Articles Tagged with alcohol

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Although the message of not drinking and driving is a simple one, DUIs account for about 3,200 arrests each day throughout the United States. Additionally, about one third of those arrests are by repeat offenders. The OC Sheriff and local police departments will be out in force on July 4 to nab those who are driving drunk, or even just buzzed. They may set up routine checkpoints to check whether drivers have been drinking, or they may target individuals who are driving erratically. Cell phones allow concerned citizens to act as an enforcement unit of their own, reporting drunk drivers on highways or in their neighborhoods. Those who have been reported may arrive home to find the police waiting for them in their driveway.

Police on patrols may be extra vigilant on holidays, paying close attention to drivers and the way they are driving. If you make an illegal U-turn, fail to completely stop at a stop sign, drive above the speed limit, or weave or drive erratically, they may be more inclined to stop you to check for a possible DUI. Once you are pulled over, there are certain things you should do, and not do, to get the best outcome for your situation:

  1. First, it’s important to realize that you don’t have to be drinking to be found guilty of DUI. If you are tired, drowsy, have taken sleeping pills, allergy medicine, prescribed or unprescribed painkillers, anti-anxiety, anti-depressant medication, have been smoking or vaping pot etc., a police officer may arrest you for generally “Driving while intoxicated.” If you have been drinking alcohol, you may also be arrested for the secondary “Driving while BAC > 0.08%” charge.
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The Orange County Sheriff’s Department is warning residents of Orange County to plan ahead for Labor Day festivities that involve alcohol. The agency will be deploying multiple DUI checkpoints throughout the area with the intention of arresting anybody who is driving a vehicle who is under the influence of alcohol.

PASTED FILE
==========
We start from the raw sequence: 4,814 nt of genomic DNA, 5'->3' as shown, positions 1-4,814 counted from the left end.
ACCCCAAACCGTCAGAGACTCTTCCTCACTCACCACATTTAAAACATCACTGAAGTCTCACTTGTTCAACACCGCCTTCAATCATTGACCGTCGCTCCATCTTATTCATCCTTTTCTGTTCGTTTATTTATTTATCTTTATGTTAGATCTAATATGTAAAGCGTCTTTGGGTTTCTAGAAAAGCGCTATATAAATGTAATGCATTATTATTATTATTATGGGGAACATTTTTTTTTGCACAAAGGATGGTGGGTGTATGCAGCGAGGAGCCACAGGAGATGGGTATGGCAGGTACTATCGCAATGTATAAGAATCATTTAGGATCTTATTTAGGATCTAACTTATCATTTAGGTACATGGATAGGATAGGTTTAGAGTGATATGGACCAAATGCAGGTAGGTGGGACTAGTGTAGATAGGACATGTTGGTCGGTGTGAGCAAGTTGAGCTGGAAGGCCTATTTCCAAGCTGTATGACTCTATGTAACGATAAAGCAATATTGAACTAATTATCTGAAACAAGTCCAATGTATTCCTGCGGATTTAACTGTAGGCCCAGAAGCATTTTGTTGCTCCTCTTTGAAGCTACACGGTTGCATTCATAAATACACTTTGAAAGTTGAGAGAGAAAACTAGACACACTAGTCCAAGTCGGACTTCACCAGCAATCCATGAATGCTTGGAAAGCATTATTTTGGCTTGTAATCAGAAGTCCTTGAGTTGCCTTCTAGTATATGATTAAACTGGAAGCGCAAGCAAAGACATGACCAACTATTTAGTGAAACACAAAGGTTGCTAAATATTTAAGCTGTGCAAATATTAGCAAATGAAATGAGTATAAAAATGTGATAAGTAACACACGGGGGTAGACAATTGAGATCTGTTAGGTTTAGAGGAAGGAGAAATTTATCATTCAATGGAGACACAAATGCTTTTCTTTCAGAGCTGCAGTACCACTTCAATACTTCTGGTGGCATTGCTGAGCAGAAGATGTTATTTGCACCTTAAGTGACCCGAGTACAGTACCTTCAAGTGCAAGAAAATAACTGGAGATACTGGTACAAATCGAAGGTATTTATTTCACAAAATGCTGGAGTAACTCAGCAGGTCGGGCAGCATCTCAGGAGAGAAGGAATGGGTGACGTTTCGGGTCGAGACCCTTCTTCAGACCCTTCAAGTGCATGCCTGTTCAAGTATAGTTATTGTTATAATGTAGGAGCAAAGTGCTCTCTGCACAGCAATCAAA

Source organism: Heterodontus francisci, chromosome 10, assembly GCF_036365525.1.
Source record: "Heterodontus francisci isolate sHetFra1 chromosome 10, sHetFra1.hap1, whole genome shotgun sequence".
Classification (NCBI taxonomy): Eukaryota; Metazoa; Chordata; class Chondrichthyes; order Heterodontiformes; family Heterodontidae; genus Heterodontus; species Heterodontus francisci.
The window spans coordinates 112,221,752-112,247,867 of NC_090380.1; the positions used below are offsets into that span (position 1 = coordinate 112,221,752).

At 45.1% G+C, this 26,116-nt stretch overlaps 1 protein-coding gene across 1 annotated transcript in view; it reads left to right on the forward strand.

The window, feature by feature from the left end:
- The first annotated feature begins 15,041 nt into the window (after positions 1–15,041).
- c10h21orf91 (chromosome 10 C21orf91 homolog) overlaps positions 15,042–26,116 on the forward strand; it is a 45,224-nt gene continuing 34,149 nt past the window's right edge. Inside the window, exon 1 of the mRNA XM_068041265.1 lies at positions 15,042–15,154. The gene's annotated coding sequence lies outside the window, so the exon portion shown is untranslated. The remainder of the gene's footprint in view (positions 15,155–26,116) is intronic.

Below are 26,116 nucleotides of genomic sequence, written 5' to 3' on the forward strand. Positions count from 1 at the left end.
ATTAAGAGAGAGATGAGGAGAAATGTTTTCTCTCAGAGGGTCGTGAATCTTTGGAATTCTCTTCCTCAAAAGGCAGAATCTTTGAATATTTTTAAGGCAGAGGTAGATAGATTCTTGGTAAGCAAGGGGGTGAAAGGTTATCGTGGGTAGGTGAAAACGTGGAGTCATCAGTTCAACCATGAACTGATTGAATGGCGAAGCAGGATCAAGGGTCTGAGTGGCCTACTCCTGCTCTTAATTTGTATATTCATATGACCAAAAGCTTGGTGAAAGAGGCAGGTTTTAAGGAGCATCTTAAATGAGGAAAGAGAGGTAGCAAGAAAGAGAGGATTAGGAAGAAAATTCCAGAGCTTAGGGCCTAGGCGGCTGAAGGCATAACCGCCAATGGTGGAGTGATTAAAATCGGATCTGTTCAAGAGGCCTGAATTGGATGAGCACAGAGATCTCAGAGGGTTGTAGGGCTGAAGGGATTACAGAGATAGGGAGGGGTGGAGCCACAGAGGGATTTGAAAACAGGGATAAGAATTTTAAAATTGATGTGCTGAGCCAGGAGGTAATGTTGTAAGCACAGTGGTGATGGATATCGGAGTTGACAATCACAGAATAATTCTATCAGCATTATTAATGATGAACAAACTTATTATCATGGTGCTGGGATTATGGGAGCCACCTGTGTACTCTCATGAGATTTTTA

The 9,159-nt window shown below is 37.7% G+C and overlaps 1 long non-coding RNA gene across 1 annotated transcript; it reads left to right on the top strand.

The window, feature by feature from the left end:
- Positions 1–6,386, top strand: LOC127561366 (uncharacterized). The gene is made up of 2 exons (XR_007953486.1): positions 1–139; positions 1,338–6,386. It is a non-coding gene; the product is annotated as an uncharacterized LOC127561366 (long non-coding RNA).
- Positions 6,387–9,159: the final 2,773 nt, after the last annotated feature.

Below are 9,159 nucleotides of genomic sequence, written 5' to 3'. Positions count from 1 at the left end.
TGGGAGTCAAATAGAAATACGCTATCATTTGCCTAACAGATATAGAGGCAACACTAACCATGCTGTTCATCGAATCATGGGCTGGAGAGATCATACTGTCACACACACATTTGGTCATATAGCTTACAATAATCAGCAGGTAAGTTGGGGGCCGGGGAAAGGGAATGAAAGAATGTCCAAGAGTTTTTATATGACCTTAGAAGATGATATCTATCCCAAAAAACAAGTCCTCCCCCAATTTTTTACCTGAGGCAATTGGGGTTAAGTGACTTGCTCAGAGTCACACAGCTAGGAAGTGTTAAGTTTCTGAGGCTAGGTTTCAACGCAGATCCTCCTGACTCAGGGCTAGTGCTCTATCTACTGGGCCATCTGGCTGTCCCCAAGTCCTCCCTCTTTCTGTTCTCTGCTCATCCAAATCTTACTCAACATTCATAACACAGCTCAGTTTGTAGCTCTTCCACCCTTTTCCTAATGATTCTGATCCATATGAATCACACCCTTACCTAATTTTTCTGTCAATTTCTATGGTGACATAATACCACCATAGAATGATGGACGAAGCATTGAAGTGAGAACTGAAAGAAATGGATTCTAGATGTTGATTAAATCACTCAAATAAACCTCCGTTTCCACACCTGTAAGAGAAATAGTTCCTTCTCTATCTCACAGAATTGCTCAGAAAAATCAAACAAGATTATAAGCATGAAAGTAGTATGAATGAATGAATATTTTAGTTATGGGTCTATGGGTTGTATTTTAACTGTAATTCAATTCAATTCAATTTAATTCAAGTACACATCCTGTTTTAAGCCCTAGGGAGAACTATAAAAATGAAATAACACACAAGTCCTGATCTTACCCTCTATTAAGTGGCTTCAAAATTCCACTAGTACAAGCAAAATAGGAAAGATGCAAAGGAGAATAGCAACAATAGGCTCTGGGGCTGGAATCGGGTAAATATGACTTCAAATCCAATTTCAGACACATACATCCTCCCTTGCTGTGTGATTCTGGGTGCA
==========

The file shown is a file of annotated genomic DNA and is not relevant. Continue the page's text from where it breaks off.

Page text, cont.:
Officials recommend planning ahead to get a safe ride home at the end of the night. Such plans can include designating a sober driver, using Uber or a taxi service, or calling a sober friend or family member to give you a ride home. They also recommend taking car keys away from any individual who appears to be intoxicated so they are unable to drive.

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A mom dropped off her one-year old child at her grandmother’s house at 8 a.m. on a Wednesday morning. She later attempted to contact the grandmother by phone at about 10 p.m. the same night but was unable to reach her. Fearing for the woman’s safety, the concerned daughter called police, who entered the apartment at about 1 a.m. to allegedly find the house empty, with the small child unsupervised, sleeping on the couch.

About fifteen minutes later, the grandmother returned home and reportedly told police she was “sitting on a wall drinking with a friend.” She supposedly returned to her apartment because she saw police and flashing lights around her apartment and thought, “they must be here for me.”

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